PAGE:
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John Cabell Breckinridge
Breckinridge
Historical Figure
Nationality: United States (Confederate States, 1861-1865; self-imposed exile 1865-1869)
Date of Birth: 1821
Date of Death: 1875
Cause of Death: liver failure
Occupation: Lawyer, Politician, Soldier, Industrialist
Spouse: Mary Burch
Children: Six
Political Party: Democratic Party
Military Branch: Confederate States Army
Turtledove Appearances:
"Lee at the Alamo"
POD: December 13, 1860
Type of Appearance: Oblique contemporary reference

John Cabell Breckinridge (January 16, 1821 - May 17, 1875) was an American lawyer, a member of the Congress, and 14th Vice President of the United States. In 1860 he ran for President on the "Southern Democratic" ticket after many southern states' Democratic organizations refused to support the official party's nominee, Stephen Douglas of Illinois.

In the election returns, Breckinridge finished second in the Electoral College and third in the popular vote. Republican candidate Abraham Lincoln won the election and most of the states which Breckinridge had carried attempted to secede in protest. Breckinridge offered his services to the Confederate Army and eventually won the rank of major general. (On the same day that he ran for President, Breckinridge also ran for and won a Senate seat in Kentucky. He took the oath of office as a US Senator and did not formally resign his seat despite joining the Confederate cause. In December 1861 he was expelled from the Senate by resolution as punishment for supporting the nation's enemies in violation of the Senatorial oath of office.)

Breckinridge served with the Army of Tennessee through the Chattanooga campaign, and joined a long list of Confederate generals who found it difficult to serve alongside Braxton Bragg. In 1864 he was transferred to the Eastern Theater where he commanded Rebel forces in the Shenandoah Valley where he won the Battle of New Market. His command was soon sent to reinforce the Army of Northern Virginia in time for the Battle of Cold Harbor. He also took part in Jubal Early's raid on Washington, DC, the final Confederate incursion into loyal territory.

During the Siege of Petersburg, Breckinridge was made Secretary of War for the Confederate government. When the Army of the Potomac entered Richmond in 1865, Breckenridge ensured that the archives of the Confederate government and military were turned over to the Federals so that historians would one day benefit from intact primary sources. Breckinridge then escorted Jefferson Davis on his flight into the Deep South, encouraging Davis to surrender since the cause was lost and further bloodshed would serve no purpose. The two eventually became separated during their travels through the chaotic countryside.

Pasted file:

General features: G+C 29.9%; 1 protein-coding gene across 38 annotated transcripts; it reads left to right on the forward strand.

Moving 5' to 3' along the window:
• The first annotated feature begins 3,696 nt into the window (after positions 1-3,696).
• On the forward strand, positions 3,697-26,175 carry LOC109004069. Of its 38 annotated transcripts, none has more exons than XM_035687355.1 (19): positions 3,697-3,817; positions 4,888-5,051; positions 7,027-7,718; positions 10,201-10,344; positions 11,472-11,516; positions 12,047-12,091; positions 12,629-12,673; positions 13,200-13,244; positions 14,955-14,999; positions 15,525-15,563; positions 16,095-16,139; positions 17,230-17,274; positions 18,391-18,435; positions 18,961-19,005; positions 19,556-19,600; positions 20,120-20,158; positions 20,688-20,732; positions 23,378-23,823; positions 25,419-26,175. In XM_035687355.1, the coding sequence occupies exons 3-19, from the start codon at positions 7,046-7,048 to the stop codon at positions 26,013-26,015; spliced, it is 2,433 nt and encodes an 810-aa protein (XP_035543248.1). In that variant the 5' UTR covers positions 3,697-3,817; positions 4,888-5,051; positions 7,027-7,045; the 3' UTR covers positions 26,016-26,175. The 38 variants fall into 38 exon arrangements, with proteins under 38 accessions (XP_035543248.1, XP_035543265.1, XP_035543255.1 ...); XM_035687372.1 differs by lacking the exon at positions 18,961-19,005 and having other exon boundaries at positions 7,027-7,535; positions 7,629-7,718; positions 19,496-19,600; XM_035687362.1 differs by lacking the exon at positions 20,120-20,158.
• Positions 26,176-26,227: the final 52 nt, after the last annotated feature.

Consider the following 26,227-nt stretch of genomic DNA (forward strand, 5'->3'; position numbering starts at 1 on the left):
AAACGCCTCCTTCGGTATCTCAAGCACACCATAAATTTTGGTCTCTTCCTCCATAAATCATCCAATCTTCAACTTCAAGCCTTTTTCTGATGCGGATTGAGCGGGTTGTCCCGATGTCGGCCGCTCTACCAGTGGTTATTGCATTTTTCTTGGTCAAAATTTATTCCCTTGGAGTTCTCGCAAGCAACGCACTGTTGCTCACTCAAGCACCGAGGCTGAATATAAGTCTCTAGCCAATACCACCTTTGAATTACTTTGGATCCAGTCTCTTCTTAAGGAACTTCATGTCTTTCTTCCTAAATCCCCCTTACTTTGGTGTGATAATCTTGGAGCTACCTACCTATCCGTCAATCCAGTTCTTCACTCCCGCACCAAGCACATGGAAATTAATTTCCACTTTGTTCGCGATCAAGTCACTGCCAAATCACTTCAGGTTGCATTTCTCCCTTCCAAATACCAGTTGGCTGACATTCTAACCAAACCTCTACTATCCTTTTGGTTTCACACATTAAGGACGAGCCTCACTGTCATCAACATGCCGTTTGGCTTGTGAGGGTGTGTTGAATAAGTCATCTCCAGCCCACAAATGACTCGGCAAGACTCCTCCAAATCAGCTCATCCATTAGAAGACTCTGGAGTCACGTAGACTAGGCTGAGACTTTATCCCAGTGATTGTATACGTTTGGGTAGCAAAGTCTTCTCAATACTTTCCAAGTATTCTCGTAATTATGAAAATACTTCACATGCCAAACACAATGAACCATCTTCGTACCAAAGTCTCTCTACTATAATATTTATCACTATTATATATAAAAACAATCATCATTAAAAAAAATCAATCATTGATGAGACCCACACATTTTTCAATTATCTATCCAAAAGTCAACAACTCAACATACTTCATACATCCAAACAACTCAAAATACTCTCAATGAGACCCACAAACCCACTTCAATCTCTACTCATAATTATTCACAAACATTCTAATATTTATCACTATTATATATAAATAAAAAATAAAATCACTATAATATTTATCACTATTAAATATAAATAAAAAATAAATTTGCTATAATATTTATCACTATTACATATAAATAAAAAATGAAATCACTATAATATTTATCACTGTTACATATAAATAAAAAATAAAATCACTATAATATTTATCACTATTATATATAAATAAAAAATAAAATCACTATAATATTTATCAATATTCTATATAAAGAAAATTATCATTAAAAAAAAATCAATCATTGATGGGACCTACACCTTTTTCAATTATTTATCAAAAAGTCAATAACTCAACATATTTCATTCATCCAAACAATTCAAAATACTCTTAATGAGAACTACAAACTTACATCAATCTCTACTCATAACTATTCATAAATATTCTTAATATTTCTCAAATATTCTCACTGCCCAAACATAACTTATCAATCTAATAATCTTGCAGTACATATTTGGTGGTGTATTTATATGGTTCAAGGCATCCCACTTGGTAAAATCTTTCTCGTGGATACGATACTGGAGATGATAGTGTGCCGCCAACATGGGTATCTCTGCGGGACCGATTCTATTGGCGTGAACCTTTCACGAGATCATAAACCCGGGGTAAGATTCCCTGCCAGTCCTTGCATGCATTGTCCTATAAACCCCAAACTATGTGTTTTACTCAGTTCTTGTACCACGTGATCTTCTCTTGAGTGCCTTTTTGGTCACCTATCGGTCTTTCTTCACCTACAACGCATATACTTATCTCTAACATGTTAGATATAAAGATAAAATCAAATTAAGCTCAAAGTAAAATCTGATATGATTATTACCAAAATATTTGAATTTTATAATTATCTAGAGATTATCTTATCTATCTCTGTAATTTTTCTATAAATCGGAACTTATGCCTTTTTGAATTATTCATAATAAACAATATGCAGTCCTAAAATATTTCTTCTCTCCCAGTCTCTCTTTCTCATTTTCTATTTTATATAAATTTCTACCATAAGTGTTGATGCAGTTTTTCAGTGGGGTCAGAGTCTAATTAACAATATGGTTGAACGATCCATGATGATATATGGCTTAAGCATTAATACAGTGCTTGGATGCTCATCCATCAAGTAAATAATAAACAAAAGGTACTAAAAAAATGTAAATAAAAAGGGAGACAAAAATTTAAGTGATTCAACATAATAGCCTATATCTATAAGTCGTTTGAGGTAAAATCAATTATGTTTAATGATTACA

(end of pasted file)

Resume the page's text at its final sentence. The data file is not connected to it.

In 1865 Breckinridge began four years of self-imposed exile out of fear that he would be tried for treason, a capital offense. In 1869 he returned to the US after having been granted amnesty. He resumed the practice of law and also began a career as a railroad executive. He mostly retired from politics but did attempt to discourage Confederate veterans from joining the Ku Klux Klan. He died of cirrhosis of the liver on May 17, 1875.

John Breckinridge in "Lee at the Alamo"Edit

In the face of Benjamin McCulloch's appeals to Robert E. Lee's Southern identity to support the right of Texas to secede from the Union before the inauguration of Abraham Lincoln as President, Lee privately reflected that he would have preferred for any of Lincoln's three opponents (Stephen Douglas, John Breckinridge, or John Bell) to have won the election. Nevertheless, he was determined to perform his duty to the United States government no matter who headed it.

Literary noteEdit

None of the three losing candidates' names are used in this story.

Political offices
(OTL)
Preceded by
Office vacant
last was
William Rufus DeVane King
Vice President of the United States
March 4, 1857 – March 4, 1861
Succeeded by
Hannibal Hamlin
Preceded by
John J. Crittenden
United States Senator (Class 3) from Kentucky
March 4– December 4, 1861
Succeeded by
Garrett Davis
Preceded by
Charles Morehead
Member of the U.S. House of Representatives from Kentucky's 8th congressional district
March 4, 1851 – March 4, 1855
Succeeded by
Alexander Keith Marshall
Preceded by
James Seddon
Confederate States Secretary of War
February 6 – May 10, 1865
Succeeded by
Office abolished
Party political offices
(OTL)
Preceded by
James Buchanan
as Democratic Party candidate
Southern Democratic Party presidential candidate²
1860 (lost)
Succeeded by
George McClellan
as Democratic Party candidate
Preceded by
William Rufus DeVane King
Democratic Party Vice Presidential candidate
1856 (won)
Succeeded by
Herschel Vespasian Johnson
Joseph Lane¹
Notes and references
1. The Democratic party split in 1860, producing two vice presidential candidates. Johnson was nominated by Northern Democrats; Lane was nominated by Southern Democrats.


2. The Democratic party split in 1860, producing two presidential candidates. Breckinridge was nominated by Southern Democrats; Stephen A. Douglas was nominated by Northern Democrats.

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